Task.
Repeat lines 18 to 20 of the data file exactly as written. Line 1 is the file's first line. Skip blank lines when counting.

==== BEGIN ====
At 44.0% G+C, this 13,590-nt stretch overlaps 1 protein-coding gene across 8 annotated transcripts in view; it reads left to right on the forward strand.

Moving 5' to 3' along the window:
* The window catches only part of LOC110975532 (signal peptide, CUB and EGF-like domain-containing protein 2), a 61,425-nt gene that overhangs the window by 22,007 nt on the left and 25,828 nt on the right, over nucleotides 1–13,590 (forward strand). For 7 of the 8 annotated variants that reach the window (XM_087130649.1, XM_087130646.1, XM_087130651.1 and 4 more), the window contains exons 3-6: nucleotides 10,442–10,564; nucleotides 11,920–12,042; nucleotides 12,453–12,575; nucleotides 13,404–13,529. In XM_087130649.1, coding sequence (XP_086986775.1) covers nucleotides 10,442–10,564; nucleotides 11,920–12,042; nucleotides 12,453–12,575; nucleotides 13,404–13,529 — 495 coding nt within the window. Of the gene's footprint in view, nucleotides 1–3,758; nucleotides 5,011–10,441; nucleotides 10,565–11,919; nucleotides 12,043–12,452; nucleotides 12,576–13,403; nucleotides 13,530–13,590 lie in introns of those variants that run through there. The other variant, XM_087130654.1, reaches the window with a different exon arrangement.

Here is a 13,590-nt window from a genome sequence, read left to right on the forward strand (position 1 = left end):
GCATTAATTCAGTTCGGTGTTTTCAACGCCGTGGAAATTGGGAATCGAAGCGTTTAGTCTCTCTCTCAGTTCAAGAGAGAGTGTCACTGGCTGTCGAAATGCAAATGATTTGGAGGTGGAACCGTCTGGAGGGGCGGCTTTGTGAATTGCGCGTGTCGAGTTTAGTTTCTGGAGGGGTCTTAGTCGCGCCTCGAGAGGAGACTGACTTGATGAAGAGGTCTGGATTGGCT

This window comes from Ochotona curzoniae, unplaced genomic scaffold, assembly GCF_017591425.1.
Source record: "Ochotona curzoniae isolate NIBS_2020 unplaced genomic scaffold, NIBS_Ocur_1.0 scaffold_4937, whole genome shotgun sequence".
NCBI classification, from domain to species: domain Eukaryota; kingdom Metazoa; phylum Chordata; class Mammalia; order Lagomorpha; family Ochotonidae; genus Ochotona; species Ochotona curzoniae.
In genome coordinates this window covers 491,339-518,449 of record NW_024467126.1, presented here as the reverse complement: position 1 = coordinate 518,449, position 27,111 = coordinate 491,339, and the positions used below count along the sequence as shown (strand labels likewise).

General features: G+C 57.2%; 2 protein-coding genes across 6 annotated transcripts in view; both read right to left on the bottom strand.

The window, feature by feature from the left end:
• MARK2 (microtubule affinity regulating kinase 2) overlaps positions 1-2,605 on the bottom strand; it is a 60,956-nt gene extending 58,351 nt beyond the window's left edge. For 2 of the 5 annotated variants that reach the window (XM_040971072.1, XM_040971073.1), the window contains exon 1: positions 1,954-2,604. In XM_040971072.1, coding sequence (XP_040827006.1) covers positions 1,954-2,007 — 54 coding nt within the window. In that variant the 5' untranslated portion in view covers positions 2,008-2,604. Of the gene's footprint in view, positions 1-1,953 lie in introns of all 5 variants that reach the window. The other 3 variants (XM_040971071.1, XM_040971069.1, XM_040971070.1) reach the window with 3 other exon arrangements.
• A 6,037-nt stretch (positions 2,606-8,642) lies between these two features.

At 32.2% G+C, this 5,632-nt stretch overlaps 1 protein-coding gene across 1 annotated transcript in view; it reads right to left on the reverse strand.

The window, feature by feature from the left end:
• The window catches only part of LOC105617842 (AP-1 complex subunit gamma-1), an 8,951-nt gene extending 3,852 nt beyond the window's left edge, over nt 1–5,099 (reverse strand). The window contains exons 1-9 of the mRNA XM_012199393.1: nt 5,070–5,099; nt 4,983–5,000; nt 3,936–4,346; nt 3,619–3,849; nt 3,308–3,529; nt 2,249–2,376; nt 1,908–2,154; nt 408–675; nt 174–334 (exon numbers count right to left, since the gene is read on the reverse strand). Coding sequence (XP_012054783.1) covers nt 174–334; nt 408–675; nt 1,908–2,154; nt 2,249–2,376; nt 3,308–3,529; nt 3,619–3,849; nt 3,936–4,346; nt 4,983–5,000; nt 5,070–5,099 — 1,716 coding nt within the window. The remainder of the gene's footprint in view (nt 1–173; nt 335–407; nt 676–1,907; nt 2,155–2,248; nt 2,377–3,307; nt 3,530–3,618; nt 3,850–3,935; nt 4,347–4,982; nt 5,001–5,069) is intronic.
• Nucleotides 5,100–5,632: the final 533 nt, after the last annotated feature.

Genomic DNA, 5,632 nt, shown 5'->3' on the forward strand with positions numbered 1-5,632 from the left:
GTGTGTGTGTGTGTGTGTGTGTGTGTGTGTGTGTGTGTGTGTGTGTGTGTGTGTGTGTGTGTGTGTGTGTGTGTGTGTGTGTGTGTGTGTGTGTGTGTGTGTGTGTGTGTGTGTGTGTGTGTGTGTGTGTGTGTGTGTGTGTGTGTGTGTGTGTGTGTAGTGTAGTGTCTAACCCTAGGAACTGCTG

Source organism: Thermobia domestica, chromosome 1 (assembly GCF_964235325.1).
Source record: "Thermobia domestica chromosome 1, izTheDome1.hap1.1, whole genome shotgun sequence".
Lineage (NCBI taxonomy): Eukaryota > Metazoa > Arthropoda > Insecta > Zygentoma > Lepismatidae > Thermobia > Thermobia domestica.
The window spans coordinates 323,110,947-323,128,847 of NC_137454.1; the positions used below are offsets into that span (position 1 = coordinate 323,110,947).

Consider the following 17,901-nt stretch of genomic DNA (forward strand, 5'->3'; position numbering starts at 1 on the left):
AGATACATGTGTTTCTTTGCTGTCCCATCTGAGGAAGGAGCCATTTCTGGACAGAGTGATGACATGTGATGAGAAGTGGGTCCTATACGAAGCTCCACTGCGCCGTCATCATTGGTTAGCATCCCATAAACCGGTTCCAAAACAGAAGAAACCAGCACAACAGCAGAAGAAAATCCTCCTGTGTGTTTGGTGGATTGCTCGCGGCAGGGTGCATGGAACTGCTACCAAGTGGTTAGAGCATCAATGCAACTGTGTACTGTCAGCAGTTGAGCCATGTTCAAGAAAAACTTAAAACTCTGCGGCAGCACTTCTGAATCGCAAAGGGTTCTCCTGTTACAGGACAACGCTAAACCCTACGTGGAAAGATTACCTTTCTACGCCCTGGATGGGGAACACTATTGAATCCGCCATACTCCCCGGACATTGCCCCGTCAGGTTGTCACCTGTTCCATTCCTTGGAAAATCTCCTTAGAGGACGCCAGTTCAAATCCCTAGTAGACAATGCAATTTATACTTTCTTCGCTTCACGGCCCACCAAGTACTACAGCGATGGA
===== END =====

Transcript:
Genomic DNA, 5,632 nt, shown 5'->3' on the forward strand with positions numbered 1-5,632 from the left:
GTGTGTGTGTGTGTGTGTGTGTGTGTGTGTGTGTGTGTGTGTGTGTGTGTGTGTGTGTGTGTGTGTGTGTGTGTGTGTGTGTGTGTGTGTGTGTGTGTGTGTGTGTGTGTGTGTGTGTGTGTGTGTGTGTGTGTGTGTGTGTGTGTGTGTGTGTGTGTAGTGTAGTGTCTAACCCTAGGAACTGCTG

Source organism: Thermobia domestica, chromosome 1 (assembly GCF_964235325.1).